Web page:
VOG? WHO ARE VOG? Meeting with 4 real orthopedic vets from The Balkans




Dr Mario Kreszinger, Croatia

Dr Vladislav Zlatinov, Bulgaria

Dr Marko Novak, Slovenia

Dr Zoran Loncar, Serbia


  1. Who are you?


 Dr Zoran Loncar:


Dr Zoran Loncar

My name is Zoran Loncar I am a vet who dedicated his professional life to improve the knowledge and to push the borders of veterinary science.



Dr Vladislav Zlatinov:

I graduated from University of Forestry- Sofia, in 2005. I started externship attendance in a private small animal practice quite early-since my second year. Right now I am one of the chief surgeons in the Central Veterinary Clinic, Sofia- one of the busiest 24/7 practices in the region. Working already 6 years in this sophisticated facility, I had the chance to master skills and advance in the field of small animal surgery, and particularly orthopedics. I am happy to be involved in BAVOT (Bulgarian Association Veterinary Orthopedics and Traumatology)- the very first specialized guild vet organization in BG. We feel proud to be quite active and have organized some really great seminars, already.


Dr Vladislav Zlatinov

At present, my focused interest is regional implementation of advanced care standards in the veterinary orthopedics- popularizing the routine use of minimally invasive technique (arthroscopy), Canine Total Hip Replacement and one special pioneering project- “Feline amputee prosthesis”.


Dr Marko Novak:


Dr Marko Novak

I am a vet working in a private small animal clinic Klinika Loka in the city Škofja Loka in Slovenia. I graduated in 2006 on School of Veterinary medicine in University of Ljubljana. Since than I finished multiple courses in Orthopedics and Neurology including four years of an ESAVS program, AOVet courses, ESVOT etc. Most of my today’s work are referring patients from other clinics. Concurrently I am a board member of VOG and a treasurer of VOG and active speaker and table instructor on Orthopedic courses.

Dr Mario Kreszinger:


Dr Mario Kreszinger

Prof. Mario Kreszinger, DMV, MS, PhD
Veterinary Faculty, University of Zagreb







  1. What is VOG? What VOG means to you?



 Dr Zoran Loncar:

VOG is a newborn that was created out of the frustration of the vets that are dealing in every day practice with neurology and orthopedic cases.

The idea was born after continuing education that we organized all around the world.

What we realized is that probably majority of orthopedics surgeries are done by general practitioners. The problem is that they don’t have guiding and possibility always to improve the skills.

This is what we found as a major frustration not only in east countries but also in developed ones. VOG role is to connect the knowledge, mentorship and to come close to the people who do orthopedics and neurosurgery in the practicesDr Zoran Loncar, Serbia.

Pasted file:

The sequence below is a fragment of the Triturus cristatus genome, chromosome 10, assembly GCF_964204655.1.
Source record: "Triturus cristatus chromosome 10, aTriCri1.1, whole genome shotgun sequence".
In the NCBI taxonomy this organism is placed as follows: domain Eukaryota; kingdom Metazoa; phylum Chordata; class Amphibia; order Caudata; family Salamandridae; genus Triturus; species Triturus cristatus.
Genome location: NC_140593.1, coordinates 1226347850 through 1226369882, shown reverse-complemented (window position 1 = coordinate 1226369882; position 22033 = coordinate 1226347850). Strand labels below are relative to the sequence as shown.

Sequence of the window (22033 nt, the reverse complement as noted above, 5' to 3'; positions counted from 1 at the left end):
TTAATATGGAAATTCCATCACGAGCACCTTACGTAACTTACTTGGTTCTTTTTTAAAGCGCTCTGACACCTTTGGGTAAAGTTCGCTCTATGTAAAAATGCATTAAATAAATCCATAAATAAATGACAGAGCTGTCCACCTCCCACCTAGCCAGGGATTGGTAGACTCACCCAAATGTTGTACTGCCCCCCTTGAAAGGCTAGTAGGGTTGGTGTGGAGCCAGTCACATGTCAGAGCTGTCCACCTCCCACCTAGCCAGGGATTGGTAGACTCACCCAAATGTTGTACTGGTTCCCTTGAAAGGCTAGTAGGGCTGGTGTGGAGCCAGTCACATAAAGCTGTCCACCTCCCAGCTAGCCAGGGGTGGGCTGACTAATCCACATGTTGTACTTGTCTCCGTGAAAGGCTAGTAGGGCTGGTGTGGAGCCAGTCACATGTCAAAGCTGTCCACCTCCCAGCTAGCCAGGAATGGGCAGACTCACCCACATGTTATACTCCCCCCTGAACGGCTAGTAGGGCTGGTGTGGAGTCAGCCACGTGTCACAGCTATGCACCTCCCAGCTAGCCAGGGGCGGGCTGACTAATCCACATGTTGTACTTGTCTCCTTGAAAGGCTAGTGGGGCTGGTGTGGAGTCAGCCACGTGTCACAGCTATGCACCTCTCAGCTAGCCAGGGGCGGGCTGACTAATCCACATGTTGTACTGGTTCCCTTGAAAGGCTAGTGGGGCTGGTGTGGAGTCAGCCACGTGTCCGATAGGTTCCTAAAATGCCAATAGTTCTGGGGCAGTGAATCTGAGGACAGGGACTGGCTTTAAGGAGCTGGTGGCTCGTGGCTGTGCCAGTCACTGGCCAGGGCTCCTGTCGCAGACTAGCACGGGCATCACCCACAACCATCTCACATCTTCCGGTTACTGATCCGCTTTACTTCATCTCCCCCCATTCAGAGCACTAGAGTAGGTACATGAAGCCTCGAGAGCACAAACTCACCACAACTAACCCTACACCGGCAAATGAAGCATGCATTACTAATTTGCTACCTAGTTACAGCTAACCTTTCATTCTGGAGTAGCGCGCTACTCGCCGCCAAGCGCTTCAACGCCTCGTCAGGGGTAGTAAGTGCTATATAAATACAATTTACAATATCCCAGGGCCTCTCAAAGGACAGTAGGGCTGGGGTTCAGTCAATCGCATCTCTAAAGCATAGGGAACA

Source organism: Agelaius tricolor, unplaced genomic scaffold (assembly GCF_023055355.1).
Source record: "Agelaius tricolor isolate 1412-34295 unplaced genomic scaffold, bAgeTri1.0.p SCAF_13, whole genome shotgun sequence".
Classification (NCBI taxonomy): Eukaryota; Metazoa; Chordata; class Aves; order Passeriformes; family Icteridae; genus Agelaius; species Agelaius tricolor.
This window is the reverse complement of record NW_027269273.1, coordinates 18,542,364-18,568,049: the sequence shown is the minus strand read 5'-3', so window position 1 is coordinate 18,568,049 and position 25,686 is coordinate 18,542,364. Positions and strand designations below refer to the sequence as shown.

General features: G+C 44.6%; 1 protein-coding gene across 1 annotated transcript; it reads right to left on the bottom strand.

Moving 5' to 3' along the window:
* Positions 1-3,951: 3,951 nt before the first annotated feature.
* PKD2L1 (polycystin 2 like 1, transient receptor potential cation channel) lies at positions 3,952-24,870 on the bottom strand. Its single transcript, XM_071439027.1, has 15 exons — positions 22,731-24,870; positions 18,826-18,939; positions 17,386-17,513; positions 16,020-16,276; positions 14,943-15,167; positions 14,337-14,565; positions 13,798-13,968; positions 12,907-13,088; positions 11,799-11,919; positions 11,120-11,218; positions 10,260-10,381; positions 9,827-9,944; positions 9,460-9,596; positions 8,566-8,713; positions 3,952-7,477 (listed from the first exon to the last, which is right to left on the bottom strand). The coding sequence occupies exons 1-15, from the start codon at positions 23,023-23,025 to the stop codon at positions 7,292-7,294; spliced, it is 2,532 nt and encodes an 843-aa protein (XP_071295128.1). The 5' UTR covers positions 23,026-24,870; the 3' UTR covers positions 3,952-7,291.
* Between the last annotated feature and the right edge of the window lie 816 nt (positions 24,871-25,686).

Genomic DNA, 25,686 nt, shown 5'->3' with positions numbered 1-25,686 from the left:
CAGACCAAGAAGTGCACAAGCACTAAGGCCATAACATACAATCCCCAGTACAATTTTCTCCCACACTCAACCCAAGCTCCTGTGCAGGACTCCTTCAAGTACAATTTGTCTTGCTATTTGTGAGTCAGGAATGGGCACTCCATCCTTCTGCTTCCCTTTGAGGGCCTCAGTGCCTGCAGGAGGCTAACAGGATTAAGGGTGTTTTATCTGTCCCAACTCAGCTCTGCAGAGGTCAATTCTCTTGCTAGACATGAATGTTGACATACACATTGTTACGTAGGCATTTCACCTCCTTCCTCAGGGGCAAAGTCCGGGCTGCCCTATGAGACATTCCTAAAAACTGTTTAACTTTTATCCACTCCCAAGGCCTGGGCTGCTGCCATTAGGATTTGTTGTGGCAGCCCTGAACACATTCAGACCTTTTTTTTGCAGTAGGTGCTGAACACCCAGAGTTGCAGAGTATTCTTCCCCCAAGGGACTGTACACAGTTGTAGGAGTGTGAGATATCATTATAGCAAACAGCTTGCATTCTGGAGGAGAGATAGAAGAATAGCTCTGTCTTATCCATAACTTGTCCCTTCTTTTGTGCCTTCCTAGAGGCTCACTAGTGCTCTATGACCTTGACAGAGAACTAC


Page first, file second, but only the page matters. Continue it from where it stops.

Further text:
Dr Vladislav Zlatinov:

When I joined the Veterinary Orthopedic and Neurology Group (VOG), I felt very thrilled. This newborn professional organization will face a bright future. It could not be different with so great open-minded co-founders, sharing the same sincere intentions.

The cradle of VOG may be Eastern Europe, but it is not confined geographically. It is open for all colleagues, interested in never ending process of learning and sharing. Standing for the evidence based approach, the group will encourage members to involve in clinical researches, too.

Nevertheless, the organization is focused just on veterinary orthopedics and neurology, the topics are still greatly diverse and laborious to explore. Unifying and sharing experience is the “enzyme” that fastens the growth of any vet community knowledge. Initiative like VOG may only make us better professionals and is a great chance for many new friendships to be started.

Dr Marko Novak:

A group of enthusiastic veterinarians who want to broaden the “knowhow” to other enthusiastic veterinarians in the region. By learning we evolve, by learning from those farther ahead and following “lege artis” we prosper as veterinary society.

Dr Mario Kreszinger:

VOG is regional orthopaedic Association established to promote and  organize orthopaedic, neurological and traumatological education with objective to connect the members and provide cooperation among each others. Establishing close contact and thrue friendship is one of main goal.15179126_666002020248637_6675110090243320994_nvog-1


  1. What means to be an orthopedic vet nowadays?

 Dr Zoran Loncar:

To be and orthopedic surgeon nowdays means that you learn and improve your knowledge and skills on a daily bases. The orthopedics is a mixture of knowledge and manual skills. That needs every day practice. On the other hand there is always a need to follow the new evidence based data in order to be updated.

Dr Vladislav Zlatinov:

The veterinary orthopedics was and still is tough field to work in, sometimes with quite ungratefully unforgiving obastcles. I have seen these: the vet staff staring at a radiograph with broken plate and shaking their heads meaningfully. Rarely you can see this with soft tissue surgeons’ work J

Indeed, the veterinary orthopedic surgeon is a person with serious proffesional responsibilties. Often, his work is not a matter of death or life. But almost always it affects the animal’s quality of life for many years. The job conatains a lot of not so obvious ethical issues behind many clinical decisions taken.